Grad Member Spotlight: Akshaya Iyer

Grad Member Spotlight: Akshaya Iyer



Akshaya Iyer

Associate Consultant

MS, Civil Engineering

BS, Civil Engineering

Akshaya Iyer, an associate consultant at Spire Consulting Group is the International Engagement Team Lead for FY18. This position was newly created this year to increase GradSWE’s international presence and to provide resources to international students in the US to help them achieve success.

Akshaya moved to the US from India in August 2015 to pursue graduate studies at The University of Texas at Austin. During her time as a graduate student, she was the President of her Graduate Student Organization and the Co-Director of the International Student Agency, where she developed a passion for helping international students find their feet and feel welcomed to the US when they make the big move. Akshaya is also a personal style blogger on her fashion blog, The Iyer Order .


What is your degree program (MS/PhD, department)? When did you graduate?

I have an MS in Construction Engineering and Project Management from the Civil Engineering department of UT Austin. I graduated in December 2016.


What do you hope to do with your degree? What are your career goals?

I currently work in the construction claims and litigation industry. I perform cost and schedule analysis on complex construction related disputes, which is pretty much exactly what I was interested in during my graduate studies. Very few people get the opportunity to find a job in the tiny niche that they are interested in and I feel very lucky to have my job. My career goals are to build my skills within the project management realm, even if it is in a different industry down the line.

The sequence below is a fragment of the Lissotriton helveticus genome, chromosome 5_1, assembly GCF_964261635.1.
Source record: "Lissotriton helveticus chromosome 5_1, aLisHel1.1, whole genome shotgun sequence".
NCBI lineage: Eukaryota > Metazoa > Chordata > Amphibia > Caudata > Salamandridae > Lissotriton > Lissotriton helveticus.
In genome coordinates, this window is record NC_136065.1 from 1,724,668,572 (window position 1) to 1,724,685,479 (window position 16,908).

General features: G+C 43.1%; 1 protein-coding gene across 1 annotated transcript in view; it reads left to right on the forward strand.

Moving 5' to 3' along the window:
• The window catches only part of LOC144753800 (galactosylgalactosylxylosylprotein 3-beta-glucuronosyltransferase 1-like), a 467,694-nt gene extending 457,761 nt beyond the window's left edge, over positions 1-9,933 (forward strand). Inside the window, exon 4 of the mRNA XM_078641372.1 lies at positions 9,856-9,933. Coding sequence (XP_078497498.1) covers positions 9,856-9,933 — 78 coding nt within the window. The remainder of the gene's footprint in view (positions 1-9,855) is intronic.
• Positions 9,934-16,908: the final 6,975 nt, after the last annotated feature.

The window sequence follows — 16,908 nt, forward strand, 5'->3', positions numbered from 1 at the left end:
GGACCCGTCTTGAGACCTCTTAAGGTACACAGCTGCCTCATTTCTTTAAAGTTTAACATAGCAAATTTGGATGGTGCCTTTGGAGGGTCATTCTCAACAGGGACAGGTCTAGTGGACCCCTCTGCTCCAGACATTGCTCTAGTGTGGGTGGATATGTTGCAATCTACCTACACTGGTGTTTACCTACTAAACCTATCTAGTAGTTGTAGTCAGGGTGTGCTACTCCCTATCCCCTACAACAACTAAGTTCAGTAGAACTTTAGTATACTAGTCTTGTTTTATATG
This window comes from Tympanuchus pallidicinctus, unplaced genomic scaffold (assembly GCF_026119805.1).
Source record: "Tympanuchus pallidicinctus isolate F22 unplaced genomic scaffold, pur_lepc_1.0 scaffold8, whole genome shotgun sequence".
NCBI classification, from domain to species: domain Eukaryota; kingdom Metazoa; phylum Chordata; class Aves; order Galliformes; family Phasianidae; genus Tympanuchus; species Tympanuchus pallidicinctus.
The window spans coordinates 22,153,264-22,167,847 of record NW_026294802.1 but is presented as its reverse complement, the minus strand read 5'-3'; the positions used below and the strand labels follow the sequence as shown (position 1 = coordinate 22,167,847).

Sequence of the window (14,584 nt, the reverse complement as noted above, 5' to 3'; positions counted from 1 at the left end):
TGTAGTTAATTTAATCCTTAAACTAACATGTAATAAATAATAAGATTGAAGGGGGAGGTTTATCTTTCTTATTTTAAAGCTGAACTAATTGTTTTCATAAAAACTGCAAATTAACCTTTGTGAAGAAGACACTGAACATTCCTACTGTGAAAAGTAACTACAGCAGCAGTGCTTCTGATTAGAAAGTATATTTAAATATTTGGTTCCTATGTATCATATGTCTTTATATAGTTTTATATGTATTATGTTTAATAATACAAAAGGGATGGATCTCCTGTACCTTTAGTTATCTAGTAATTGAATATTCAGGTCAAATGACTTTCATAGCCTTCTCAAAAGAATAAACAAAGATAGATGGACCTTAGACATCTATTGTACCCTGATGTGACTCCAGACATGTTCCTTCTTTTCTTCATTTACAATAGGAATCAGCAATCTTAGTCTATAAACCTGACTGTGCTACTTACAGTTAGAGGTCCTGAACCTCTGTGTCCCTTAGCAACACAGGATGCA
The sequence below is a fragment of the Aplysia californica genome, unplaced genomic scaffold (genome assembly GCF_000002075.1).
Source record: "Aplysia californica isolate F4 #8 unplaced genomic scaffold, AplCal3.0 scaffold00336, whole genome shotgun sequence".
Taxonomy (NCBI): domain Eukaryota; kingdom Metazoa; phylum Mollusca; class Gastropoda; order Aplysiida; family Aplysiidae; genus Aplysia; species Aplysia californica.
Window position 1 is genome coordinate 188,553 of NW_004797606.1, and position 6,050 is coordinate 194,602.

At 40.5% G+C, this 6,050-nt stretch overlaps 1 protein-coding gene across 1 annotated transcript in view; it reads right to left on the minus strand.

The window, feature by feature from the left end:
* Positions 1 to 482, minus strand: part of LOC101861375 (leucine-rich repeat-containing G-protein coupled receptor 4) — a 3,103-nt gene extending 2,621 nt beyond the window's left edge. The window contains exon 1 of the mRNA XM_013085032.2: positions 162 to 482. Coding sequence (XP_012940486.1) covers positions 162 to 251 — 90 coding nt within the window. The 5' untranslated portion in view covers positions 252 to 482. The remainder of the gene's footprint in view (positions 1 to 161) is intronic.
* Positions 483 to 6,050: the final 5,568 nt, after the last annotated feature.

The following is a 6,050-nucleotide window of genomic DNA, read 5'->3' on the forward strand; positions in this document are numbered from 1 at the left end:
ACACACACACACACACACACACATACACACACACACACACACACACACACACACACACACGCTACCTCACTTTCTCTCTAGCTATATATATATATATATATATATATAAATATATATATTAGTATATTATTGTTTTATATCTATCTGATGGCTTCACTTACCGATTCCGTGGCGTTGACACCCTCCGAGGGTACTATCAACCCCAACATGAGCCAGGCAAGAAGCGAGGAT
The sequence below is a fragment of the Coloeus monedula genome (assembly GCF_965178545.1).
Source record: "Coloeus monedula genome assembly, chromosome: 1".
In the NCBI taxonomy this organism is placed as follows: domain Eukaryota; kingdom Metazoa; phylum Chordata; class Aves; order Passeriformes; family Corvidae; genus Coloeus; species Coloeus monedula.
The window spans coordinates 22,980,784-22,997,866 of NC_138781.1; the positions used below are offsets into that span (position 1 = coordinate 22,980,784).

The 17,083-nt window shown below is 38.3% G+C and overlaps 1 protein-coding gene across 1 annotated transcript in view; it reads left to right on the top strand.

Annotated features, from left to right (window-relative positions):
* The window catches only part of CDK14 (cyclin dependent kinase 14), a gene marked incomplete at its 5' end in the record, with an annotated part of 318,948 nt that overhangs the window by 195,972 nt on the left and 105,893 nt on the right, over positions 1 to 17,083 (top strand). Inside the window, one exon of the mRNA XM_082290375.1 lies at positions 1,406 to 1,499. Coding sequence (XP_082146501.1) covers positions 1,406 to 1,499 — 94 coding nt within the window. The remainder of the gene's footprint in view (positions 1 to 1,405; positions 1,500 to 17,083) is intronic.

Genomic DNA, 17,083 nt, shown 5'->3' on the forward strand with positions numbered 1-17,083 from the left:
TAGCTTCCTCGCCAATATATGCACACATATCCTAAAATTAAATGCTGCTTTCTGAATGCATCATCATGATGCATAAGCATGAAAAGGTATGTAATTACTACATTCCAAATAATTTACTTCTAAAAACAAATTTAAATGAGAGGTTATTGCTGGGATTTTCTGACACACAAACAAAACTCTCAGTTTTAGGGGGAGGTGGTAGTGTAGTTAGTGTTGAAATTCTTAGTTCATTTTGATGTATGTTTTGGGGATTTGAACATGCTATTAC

What are some of your hobbies? What do you do in your free time?

A majority of my time outside of work is spent creating content for my blog, The Iyer Order . I’ve always had an affinity for fashion and writing, and I combined the two to create my blog in December 2016, right after I graduated with my Master’s degree. I love being able to use my creative side on a regular basis despite having a career in a technical field. It has also taught me patience, perseverance and time management skills. My dream is to one day turn my blog into a business while staying true to myself and my style!

I also love fitness, working out and staying healthy. I am a vegetarian that loves to experiment with different cuisines. I also love coffee – particularly if served in a cute coffee shop!


What’s a fun fact about you?

I used to be a freelance nail artist back in my undergraduate days in India!

We17 Graduate Sessions

The SWE Annual Conference, We17, has  focused programming just for graduate students. We are pleased to promote our sessions this year, including: